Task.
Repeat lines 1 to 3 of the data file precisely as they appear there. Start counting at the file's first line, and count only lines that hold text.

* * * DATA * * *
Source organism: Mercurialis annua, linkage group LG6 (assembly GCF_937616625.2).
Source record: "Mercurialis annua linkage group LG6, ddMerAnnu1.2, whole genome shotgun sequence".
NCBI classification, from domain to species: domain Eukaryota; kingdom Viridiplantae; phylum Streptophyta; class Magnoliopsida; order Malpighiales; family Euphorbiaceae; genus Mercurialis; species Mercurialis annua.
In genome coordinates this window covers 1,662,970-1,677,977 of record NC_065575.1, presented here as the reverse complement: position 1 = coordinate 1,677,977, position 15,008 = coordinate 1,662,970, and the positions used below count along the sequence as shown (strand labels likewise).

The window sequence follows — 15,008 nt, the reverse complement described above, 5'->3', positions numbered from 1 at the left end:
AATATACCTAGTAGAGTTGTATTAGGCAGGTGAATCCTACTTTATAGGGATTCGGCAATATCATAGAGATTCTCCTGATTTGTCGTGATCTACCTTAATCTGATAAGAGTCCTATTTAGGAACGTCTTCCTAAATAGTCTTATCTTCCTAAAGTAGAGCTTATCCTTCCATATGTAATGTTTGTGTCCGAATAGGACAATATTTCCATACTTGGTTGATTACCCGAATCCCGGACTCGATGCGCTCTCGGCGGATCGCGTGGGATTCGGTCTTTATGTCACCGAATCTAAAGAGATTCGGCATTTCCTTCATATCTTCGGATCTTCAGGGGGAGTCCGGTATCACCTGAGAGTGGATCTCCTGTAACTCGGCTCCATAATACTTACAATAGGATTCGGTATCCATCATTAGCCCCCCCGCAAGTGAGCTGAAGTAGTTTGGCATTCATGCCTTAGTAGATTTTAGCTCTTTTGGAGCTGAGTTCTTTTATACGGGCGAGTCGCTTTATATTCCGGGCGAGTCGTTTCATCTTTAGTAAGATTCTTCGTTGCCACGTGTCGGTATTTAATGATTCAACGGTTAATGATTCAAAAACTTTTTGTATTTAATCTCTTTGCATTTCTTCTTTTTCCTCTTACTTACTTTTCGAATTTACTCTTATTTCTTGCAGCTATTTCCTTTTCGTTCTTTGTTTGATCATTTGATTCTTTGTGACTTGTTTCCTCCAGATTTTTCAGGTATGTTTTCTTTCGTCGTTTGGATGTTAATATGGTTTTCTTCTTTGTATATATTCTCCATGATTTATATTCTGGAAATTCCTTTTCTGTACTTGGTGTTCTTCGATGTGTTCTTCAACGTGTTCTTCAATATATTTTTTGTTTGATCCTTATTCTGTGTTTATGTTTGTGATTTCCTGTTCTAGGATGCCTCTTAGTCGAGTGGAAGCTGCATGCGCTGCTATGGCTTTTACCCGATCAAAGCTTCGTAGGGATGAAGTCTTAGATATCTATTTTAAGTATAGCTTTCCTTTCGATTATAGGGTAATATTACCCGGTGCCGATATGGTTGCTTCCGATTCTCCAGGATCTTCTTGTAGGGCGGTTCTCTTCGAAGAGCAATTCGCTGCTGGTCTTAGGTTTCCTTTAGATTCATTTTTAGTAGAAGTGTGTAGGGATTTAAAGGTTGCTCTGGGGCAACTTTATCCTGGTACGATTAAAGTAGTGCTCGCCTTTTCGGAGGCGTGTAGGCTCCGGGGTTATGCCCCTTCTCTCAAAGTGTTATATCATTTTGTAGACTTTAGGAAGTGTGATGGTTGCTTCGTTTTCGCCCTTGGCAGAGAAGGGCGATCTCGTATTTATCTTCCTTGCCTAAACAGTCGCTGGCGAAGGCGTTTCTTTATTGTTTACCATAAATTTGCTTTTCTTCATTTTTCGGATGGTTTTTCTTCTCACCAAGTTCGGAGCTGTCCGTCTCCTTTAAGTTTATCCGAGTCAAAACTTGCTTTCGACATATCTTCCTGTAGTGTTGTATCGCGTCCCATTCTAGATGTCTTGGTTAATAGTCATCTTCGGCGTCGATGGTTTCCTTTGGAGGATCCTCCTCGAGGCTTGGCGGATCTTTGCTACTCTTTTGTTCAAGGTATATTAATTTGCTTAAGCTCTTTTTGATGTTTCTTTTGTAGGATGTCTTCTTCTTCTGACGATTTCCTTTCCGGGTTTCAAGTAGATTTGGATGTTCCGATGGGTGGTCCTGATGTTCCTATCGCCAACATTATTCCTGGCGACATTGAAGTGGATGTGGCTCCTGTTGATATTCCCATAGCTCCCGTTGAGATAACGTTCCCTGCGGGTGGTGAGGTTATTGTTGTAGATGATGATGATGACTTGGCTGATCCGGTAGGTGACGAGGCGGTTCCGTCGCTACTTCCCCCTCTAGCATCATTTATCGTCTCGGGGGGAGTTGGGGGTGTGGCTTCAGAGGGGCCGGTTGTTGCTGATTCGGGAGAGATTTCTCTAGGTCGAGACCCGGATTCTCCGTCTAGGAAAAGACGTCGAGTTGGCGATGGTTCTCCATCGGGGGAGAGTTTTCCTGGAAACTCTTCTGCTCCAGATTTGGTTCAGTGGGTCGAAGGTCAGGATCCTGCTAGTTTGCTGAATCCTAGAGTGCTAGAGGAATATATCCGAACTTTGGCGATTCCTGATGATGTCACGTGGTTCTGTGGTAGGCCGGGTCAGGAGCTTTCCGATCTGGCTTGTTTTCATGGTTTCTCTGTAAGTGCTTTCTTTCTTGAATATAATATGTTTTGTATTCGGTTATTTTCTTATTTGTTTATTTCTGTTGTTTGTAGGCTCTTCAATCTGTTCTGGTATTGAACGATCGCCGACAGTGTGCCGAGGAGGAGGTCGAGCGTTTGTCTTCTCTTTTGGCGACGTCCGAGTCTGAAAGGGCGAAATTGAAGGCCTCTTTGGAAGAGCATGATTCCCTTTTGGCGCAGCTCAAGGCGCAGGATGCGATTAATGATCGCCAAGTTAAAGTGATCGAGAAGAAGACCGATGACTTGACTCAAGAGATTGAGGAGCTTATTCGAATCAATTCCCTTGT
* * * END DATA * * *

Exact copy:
Source organism: Mercurialis annua, linkage group LG6 (assembly GCF_937616625.2).
Source record: "Mercurialis annua linkage group LG6, ddMerAnnu1.2, whole genome shotgun sequence".
NCBI classification, from domain to species: domain Eukaryota; kingdom Viridiplantae; phylum Streptophyta; class Magnoliopsida; order Malpighiales; family Euphorbiaceae; genus Mercurialis; species Mercurialis annua.